"I wanted to go where I could have the most fun if I had to be there for four years," admitted Snaer. "Of course going into it you don’t want to, if you don’t have to, stay all four years. Especially with playing basketball if your career is going to take off maybe after two then you would love to get out, maybe after three you would love to just go and get into that career because it’s something you’ve dedicated your life to.
"But the biggest reason was this was one of the few places that didn't have that history like Kansas, like UCLA and I had a chance to come in and just kind of make history with a lot of firsts, and ever since I’ve been here it’s been like this is the first team to do this, this is the first team to do that, it feels good to hear those kind of things and you know all your hard work is paying off and you’re really making a difference somewhere.”
Snaer made that difference in three years when he went from the blue-chip kid with a high ceiling to one of the clutchest players in the country, lethal with the ball in his hands and the game on the line in the closing seconds. He drilled buzzer-beaters to beat seemingly every team in the ACC at some point. He seemed to come on when Florida State needed him most. And he peaked in the 2012 ACC tournament when he won MVP honors and got Coach K to call him the best competitor in the whole Atlantic Coast Conference.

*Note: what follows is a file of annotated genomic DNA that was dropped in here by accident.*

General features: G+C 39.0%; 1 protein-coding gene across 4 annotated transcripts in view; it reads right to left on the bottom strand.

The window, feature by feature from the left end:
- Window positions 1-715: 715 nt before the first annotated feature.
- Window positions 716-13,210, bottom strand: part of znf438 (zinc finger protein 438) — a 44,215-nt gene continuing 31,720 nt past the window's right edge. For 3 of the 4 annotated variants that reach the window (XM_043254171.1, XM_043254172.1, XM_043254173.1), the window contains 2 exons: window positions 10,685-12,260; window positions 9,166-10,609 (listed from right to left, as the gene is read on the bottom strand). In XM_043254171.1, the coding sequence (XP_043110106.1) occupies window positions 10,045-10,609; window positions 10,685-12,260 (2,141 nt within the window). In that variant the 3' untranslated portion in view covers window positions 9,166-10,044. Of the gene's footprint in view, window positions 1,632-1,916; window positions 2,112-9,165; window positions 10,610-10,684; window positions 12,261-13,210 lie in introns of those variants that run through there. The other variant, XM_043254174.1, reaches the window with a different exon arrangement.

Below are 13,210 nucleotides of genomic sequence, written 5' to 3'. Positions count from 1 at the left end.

When he returned for his senior year it was supposed to be the culmination of four strong years at FSU. 2013 was supposed to be Michael Snaer's coronation as the king of the ACC. He entered the season with a swell of All-American hype. He was getting consideration as a lottery player. He was talking about national titles.
Lessons Worth Learning
"We’ve never since I’ve been here, we’ve never been put in a situation where we had to put so many inexperienced guys on the court at one time," admitted Leonard Hamilton after FSU's NIT loss on Tuesday night.
"Michael didn’t have to worry about that because he was surrounded with veterans [as an underclassman]. I think that all the way back to the beginning of the season it became obvious to me that this was going to be a tremendous learning experience for this team. We’ve had some good moments and we’ve had some moments where we have shown that we have a lot of growing up to do."